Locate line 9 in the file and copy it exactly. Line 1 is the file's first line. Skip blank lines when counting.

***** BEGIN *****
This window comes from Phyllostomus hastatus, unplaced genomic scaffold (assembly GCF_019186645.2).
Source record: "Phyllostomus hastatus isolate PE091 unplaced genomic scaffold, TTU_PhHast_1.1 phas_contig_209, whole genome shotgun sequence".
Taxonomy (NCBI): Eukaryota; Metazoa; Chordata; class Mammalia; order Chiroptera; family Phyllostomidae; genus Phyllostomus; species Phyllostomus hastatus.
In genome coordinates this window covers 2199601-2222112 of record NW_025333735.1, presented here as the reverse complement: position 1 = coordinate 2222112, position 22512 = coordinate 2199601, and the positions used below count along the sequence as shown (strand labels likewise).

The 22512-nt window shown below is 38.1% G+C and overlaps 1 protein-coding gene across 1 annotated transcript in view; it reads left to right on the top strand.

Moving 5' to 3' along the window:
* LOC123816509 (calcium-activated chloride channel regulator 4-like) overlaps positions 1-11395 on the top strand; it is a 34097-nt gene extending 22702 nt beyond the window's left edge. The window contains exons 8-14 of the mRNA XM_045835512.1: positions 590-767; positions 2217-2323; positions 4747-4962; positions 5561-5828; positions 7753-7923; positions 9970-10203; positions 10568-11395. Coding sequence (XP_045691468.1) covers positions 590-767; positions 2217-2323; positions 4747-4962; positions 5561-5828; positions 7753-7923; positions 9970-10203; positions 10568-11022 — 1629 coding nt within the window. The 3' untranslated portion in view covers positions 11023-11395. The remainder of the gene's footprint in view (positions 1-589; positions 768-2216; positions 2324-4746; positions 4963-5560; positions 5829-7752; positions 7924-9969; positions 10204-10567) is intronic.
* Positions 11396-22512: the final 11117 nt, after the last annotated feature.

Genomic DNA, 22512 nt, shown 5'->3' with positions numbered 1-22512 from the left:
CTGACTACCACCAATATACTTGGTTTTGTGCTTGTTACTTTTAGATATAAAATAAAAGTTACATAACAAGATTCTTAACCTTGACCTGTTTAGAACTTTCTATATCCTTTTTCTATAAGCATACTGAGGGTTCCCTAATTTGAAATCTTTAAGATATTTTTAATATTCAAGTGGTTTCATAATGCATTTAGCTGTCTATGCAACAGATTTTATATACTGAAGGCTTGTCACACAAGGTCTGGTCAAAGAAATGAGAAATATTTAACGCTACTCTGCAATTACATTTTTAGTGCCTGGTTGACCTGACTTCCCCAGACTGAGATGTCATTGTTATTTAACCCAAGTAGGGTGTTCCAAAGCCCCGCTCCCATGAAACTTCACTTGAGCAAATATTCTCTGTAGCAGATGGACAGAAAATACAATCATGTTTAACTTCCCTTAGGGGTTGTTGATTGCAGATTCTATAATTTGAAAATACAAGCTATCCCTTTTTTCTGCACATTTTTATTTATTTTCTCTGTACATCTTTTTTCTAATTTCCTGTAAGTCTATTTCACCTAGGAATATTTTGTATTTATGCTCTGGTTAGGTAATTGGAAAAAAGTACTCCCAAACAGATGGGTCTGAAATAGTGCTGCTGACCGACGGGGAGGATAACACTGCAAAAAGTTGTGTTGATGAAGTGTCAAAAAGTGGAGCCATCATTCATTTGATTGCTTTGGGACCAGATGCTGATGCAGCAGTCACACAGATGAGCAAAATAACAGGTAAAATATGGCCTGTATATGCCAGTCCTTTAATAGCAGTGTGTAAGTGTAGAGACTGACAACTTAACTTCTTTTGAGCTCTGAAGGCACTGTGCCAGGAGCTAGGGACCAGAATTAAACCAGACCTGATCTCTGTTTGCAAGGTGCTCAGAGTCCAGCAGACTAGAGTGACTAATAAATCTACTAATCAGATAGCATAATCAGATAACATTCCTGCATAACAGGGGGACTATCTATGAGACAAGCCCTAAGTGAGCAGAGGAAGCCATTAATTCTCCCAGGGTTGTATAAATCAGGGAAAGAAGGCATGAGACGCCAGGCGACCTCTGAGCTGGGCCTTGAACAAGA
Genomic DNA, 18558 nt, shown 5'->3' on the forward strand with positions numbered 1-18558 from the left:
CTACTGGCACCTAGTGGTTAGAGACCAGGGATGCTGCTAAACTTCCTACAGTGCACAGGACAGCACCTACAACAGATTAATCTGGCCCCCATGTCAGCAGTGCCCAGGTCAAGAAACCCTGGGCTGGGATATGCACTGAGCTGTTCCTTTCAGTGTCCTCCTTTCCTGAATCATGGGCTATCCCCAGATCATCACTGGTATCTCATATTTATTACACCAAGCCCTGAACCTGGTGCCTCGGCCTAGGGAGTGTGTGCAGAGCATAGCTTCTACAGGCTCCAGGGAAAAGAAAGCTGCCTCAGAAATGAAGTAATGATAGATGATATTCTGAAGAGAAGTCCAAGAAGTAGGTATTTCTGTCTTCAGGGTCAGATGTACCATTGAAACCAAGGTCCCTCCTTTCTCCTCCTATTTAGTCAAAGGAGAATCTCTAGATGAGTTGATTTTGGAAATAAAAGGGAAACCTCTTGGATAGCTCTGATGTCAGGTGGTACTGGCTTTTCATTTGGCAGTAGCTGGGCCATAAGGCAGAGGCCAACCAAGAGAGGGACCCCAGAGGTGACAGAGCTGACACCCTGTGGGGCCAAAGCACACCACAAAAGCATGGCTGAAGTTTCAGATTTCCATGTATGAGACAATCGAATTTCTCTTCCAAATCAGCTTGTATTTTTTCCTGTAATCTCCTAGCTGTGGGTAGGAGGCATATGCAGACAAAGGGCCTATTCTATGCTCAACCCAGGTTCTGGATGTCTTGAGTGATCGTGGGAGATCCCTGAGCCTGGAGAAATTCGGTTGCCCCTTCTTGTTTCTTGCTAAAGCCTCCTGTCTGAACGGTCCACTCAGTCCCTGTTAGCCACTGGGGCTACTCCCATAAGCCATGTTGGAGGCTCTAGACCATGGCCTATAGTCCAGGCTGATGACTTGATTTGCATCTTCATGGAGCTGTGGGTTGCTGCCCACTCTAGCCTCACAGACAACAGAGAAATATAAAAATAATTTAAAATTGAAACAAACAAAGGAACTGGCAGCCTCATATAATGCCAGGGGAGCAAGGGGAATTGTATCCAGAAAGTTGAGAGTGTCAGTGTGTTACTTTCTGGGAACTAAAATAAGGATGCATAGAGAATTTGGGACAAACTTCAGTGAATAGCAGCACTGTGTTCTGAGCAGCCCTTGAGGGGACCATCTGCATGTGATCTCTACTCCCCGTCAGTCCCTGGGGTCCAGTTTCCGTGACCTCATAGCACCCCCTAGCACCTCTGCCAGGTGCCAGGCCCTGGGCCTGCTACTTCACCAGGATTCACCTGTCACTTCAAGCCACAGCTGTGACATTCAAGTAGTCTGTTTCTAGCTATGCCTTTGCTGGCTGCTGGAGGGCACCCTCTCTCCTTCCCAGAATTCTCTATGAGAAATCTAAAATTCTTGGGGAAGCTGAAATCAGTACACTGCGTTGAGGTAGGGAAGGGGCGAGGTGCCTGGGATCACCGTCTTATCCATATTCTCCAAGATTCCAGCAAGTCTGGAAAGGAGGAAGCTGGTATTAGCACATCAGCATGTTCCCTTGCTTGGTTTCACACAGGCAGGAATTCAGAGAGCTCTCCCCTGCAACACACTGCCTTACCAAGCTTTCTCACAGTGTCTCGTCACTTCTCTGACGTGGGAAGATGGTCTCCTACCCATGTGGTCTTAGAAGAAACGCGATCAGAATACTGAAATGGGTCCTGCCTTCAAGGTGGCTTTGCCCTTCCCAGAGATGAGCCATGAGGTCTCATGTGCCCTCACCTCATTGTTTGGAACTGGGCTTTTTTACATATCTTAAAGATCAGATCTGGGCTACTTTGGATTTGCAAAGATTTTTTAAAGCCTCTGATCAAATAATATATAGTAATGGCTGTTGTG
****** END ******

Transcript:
Genomic DNA, 22512 nt, shown 5'->3' with positions numbered 1-22512 from the left: